In its submission, Blueworks alleged that its coolers were so unique, and there was no way Yeti would claim that there were grounds in which the former’s products would have confused the latter customers. The sitting Magistrate’s opinion that Blue Coolers failed to prove that the allegations by Yeti wore implausibly and ought to be thrown out. He ordered that the matter be removed from the Magistrate’s Court Docket and taken back to The Honorable Presiding Judge, Robert Pitman, who was sitting on the District Court. Law students have used the case to argue for the doctrine of separation of legal powers when determining a matter before different judges of different jurisdictions.
5. Yeti Coolers vs. Axis Cups & Bayou Ice Boxes, Infringement of the Plaintiff’s Trade Dress
2017 was one of the years in which Yeti took almost every competitor whom they accused of producing “confusingly similar” products. According to The Austin American Statesman, just after settling the matter the company had with RTIC, it moved to U.S. District Court in Austin demanding that Axis Cup (Livingstone) and Bayou Ice Boxes (Alaska) they recall and redesign products which they deemed was similar to theirs. According to papers seen by the media, Yeti accused the two companies of purposely promoting, selling, selling, distributing, and continuing to advertise coolers and drinkware that violated its intellectual property laws. This case is just another case where Yeti used legal mechanisms to dominate the market.
4. James Moore vs. Yeti, A Class Lawsuit Based on Deceptive Volume Capacity of Its Products
In 2016, James Moore filed a class lawsuit against Yeti Coolers LLC. In his suit, he argued that the company was deceptively advertising that their coolers had specific volumes when in a real sense, they were of lesser volume. Moore based his case on one of the Yeti Coolers dealers-Mack’s Prairie Wings. He alleged that on October 21, 2014, he ordered a Yeti 45 Quart Tundra Color at $386.74, only to discover that it was 37.6 Quarts and not 45 as indicated.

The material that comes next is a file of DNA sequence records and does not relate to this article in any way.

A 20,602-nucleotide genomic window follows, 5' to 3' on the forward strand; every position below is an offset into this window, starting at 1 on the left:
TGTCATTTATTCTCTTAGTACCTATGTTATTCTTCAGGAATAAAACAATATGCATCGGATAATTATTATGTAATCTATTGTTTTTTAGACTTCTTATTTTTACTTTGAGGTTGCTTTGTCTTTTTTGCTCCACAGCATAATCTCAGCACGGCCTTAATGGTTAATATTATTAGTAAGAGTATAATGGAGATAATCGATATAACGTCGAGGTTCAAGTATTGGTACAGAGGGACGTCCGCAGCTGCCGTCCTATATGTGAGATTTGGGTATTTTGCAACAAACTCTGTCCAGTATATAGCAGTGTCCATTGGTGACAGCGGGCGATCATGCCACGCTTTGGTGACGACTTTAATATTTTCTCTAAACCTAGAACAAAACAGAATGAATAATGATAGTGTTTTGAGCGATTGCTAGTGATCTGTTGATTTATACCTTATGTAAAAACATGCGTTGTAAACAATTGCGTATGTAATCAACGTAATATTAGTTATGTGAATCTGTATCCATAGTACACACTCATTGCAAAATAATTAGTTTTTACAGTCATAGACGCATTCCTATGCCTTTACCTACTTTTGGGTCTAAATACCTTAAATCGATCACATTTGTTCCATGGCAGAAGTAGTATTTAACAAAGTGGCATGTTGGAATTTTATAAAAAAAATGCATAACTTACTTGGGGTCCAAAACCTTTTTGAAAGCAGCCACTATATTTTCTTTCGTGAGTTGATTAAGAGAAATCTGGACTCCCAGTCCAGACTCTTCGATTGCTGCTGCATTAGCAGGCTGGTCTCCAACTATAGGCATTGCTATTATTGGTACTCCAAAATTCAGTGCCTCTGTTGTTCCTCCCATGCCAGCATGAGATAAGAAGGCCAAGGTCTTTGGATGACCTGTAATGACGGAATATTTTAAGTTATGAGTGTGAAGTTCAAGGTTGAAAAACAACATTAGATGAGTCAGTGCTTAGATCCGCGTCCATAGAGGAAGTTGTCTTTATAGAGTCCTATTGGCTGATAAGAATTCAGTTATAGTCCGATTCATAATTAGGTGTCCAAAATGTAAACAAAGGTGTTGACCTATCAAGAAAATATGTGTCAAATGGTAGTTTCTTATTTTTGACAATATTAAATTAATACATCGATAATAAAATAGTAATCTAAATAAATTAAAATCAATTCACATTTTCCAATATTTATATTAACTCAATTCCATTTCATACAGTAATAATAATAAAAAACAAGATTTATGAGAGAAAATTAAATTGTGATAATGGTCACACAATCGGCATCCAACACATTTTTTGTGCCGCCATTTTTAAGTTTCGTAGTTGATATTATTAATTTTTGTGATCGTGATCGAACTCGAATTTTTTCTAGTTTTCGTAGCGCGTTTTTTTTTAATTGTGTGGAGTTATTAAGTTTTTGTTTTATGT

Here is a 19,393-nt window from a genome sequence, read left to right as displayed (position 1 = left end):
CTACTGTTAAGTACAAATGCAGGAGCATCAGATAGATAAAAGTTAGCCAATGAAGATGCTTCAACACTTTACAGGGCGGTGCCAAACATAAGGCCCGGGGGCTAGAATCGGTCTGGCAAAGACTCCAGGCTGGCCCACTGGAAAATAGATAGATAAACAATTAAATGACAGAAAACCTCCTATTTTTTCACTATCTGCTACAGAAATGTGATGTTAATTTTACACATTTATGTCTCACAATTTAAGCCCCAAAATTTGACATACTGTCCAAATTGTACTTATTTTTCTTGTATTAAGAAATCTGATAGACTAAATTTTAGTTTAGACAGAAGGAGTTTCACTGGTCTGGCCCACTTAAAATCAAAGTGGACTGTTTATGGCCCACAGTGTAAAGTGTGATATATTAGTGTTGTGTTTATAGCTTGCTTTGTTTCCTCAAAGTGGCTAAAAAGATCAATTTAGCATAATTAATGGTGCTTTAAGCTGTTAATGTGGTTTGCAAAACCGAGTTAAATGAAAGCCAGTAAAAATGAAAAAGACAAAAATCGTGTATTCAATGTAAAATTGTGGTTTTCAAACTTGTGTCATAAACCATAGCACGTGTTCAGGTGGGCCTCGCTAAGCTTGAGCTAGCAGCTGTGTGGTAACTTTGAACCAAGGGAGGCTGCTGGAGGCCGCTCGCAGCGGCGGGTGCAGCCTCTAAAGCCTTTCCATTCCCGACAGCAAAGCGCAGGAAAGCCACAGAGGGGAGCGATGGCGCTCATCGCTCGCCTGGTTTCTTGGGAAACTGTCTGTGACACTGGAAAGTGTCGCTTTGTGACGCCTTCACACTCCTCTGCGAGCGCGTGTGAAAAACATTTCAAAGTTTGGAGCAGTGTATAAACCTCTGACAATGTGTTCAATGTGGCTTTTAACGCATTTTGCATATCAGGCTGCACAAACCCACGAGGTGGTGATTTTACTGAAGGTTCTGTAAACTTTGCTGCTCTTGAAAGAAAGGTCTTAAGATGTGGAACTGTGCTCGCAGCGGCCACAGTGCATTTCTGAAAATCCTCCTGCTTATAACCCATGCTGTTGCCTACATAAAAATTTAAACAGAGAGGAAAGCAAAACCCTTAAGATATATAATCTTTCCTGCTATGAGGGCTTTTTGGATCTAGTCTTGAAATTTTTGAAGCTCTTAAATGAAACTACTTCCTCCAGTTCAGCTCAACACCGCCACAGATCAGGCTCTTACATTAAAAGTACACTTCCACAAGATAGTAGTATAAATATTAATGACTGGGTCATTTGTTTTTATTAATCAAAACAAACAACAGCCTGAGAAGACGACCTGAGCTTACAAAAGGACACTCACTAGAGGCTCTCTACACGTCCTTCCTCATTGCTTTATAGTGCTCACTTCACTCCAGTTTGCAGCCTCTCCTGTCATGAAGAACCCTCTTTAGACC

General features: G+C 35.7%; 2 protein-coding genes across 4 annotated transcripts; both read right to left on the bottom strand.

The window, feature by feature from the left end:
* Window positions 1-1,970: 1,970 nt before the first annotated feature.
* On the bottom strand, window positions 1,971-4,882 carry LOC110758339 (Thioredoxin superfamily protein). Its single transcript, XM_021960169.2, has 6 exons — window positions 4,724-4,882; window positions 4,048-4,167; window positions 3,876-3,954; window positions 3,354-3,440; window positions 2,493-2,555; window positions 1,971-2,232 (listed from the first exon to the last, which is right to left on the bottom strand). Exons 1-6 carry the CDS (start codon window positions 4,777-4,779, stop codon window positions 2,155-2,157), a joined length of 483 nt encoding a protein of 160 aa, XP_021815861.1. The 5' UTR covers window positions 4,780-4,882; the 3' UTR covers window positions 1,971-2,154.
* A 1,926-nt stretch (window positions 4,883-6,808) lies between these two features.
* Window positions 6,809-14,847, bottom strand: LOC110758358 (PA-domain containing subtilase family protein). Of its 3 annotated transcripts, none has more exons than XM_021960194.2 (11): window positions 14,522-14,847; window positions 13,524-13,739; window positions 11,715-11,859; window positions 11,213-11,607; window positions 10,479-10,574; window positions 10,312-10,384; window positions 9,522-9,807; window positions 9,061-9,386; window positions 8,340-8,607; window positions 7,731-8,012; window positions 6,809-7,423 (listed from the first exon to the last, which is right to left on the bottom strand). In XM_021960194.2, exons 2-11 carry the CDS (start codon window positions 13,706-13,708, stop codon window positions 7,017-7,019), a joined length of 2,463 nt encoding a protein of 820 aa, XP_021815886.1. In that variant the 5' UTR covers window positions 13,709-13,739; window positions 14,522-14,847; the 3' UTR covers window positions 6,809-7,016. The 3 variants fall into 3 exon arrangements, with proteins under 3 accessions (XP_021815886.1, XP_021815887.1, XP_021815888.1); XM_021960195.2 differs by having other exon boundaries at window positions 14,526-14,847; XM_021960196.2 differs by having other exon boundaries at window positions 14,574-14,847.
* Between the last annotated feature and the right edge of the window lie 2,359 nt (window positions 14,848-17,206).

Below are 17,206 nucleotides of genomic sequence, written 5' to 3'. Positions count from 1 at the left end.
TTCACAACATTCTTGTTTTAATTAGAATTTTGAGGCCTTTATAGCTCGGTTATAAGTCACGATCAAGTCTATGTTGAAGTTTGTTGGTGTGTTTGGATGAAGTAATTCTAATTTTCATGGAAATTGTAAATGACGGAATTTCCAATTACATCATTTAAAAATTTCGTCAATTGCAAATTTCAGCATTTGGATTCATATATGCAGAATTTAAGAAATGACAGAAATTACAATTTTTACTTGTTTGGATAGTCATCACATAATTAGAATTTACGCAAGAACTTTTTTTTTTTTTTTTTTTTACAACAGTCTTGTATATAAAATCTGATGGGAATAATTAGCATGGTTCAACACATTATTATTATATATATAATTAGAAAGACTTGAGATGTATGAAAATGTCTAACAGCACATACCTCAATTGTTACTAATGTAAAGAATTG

Moore argued that Yeti, like any other cooler dealer, was expected to make sure that any specifications written on their coolers were the ones that the company would deliver to customers. He further argued that other customers had total faith in the company’s information, affecting their decisions on which cooler to buy. According to Top Class Actions, Moore thought that the company had violated the Arkansas Consumer Protection Laws. Through the trial by a jury, he sought the case to be classified as a class lawsuit. The matter was dismissed because the information in the advertisement did not necessarily amount to contractual obligations.
3. Amazon and Yeti vs. Third Party Sellers (Michael L. White and Karen White) – ($142 500)
To control the selling of dupe products sold by Yeti on Amazon’s platforms, the two economic giants filed a case in the U.S. District t Court in Seattle, 2020. They accused Michael L. White and Karen White, San Diego, CA, of operating third-party accounts. The two imported fake Yeti tumblers from China, and then they would sell them on Amazon. Just after filing the case, the Vice President of Yeti, Bryan Barksdale, issued a statement acknowledging Amazon’s collaborative actions in helping them protect their customers from scrupulous dealers.